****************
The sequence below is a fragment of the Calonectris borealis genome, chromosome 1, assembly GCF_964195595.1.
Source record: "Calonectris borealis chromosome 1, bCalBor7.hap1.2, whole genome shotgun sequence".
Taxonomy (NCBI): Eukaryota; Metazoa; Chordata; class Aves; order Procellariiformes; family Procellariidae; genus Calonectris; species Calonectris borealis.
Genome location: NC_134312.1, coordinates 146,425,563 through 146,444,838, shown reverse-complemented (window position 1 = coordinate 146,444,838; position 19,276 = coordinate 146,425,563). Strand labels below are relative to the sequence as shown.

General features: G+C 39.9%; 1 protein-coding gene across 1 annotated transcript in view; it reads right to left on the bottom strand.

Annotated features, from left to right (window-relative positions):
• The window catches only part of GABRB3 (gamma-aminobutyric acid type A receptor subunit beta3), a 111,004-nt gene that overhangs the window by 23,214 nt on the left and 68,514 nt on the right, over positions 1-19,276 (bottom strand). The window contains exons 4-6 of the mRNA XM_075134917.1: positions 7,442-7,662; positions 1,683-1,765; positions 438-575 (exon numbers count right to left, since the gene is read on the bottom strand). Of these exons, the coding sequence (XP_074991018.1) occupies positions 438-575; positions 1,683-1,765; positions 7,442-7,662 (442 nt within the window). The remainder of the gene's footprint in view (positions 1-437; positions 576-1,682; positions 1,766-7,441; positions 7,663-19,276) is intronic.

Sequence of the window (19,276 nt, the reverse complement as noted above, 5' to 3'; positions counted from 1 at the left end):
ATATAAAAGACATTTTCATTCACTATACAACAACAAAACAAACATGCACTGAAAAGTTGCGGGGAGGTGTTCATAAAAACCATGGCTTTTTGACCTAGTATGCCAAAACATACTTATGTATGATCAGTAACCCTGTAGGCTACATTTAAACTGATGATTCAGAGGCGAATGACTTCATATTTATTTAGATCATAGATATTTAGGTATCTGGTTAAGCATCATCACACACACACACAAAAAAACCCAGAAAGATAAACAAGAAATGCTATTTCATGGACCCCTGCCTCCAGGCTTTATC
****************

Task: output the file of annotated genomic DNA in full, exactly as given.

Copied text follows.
The sequence below is a fragment of the Calonectris borealis genome, chromosome 1, assembly GCF_964195595.1.
Source record: "Calonectris borealis chromosome 1, bCalBor7.hap1.2, whole genome shotgun sequence".
Taxonomy (NCBI): Eukaryota; Metazoa; Chordata; class Aves; order Procellariiformes; family Procellariidae; genus Calonectris; species Calonectris borealis.
Genome location: NC_134312.1, coordinates 146,425,563 through 146,444,838, shown reverse-complemented (window position 1 = coordinate 146,444,838; position 19,276 = coordinate 146,425,563). Strand labels below are relative to the sequence as shown.

General features: G+C 39.9%; 1 protein-coding gene across 1 annotated transcript in view; it reads right to left on the bottom strand.

Annotated features, from left to right (window-relative positions):
• The window catches only part of GABRB3 (gamma-aminobutyric acid type A receptor subunit beta3), a 111,004-nt gene that overhangs the window by 23,214 nt on the left and 68,514 nt on the right, over positions 1-19,276 (bottom strand). The window contains exons 4-6 of the mRNA XM_075134917.1: positions 7,442-7,662; positions 1,683-1,765; positions 438-575 (exon numbers count right to left, since the gene is read on the bottom strand). Of these exons, the coding sequence (XP_074991018.1) occupies positions 438-575; positions 1,683-1,765; positions 7,442-7,662 (442 nt within the window). The remainder of the gene's footprint in view (positions 1-437; positions 576-1,682; positions 1,766-7,441; positions 7,663-19,276) is intronic.

Sequence of the window (19,276 nt, the reverse complement as noted above, 5' to 3'; positions counted from 1 at the left end):
ATATAAAAGACATTTTCATTCACTATACAACAACAAAACAAACATGCACTGAAAAGTTGCGGGGAGGTGTTCATAAAAACCATGGCTTTTTGACCTAGTATGCCAAAACATACTTATGTATGATCAGTAACCCTGTAGGCTACATTTAAACTGATGATTCAGAGGCGAATGACTTCATATTTATTTAGATCATAGATATTTAGGTATCTGGTTAAGCATCATCACACACACACACAAAAAAACCCAGAAAGATAAACAAGAAATGCTATTTCATGGACCCCTGCCTCCAGGCTTTATC